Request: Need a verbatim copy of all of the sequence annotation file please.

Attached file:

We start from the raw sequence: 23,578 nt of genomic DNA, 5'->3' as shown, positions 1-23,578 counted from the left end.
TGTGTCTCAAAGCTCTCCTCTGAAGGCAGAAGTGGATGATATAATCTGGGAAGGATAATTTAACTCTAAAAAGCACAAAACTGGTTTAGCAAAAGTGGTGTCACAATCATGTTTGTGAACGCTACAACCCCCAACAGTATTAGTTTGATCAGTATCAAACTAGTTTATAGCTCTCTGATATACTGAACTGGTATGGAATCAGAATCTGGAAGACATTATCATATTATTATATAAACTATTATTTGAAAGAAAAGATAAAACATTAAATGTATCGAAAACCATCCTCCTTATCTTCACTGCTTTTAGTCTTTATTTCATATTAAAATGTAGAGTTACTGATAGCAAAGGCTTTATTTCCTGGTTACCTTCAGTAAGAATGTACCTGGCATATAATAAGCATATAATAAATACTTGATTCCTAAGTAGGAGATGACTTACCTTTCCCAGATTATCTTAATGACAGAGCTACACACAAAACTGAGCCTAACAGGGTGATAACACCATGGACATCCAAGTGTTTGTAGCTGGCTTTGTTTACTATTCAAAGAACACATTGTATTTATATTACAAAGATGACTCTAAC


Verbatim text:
We start from the raw sequence: 23,578 nt of genomic DNA, 5'->3' as shown, positions 1-23,578 counted from the left end.
TGTGTCTCAAAGCTCTCCTCTGAAGGCAGAAGTGGATGATATAATCTGGGAAGGATAATTTAACTCTAAAAAGCACAAAACTGGTTTAGCAAAAGTGGTGTCACAATCATGTTTGTGAACGCTACAACCCCCAACAGTATTAGTTTGATCAGTATCAAACTAGTTTATAGCTCTCTGATATACTGAACTGGTATGGAATCAGAATCTGGAAGACATTATCATATTATTATATAAACTATTATTTGAAAGAAAAGATAAAACATTAAATGTATCGAAAACCATCCTCCTTATCTTCACTGCTTTTAGTCTTTATTTCATATTAAAATGTAGAGTTACTGATAGCAAAGGCTTTATTTCCTGGTTACCTTCAGTAAGAATGTACCTGGCATATAATAAGCATATAATAAATACTTGATTCCTAAGTAGGAGATGACTTACCTTTCCCAGATTATCTTAATGACAGAGCTACACACAAAACTGAGCCTAACAGGGTGATAACACCATGGACATCCAAGTGTTTGTAGCTGGCTTTGTTTACTATTCAAAGAACACATTGTATTTATATTACAAAGATGACTCTAAC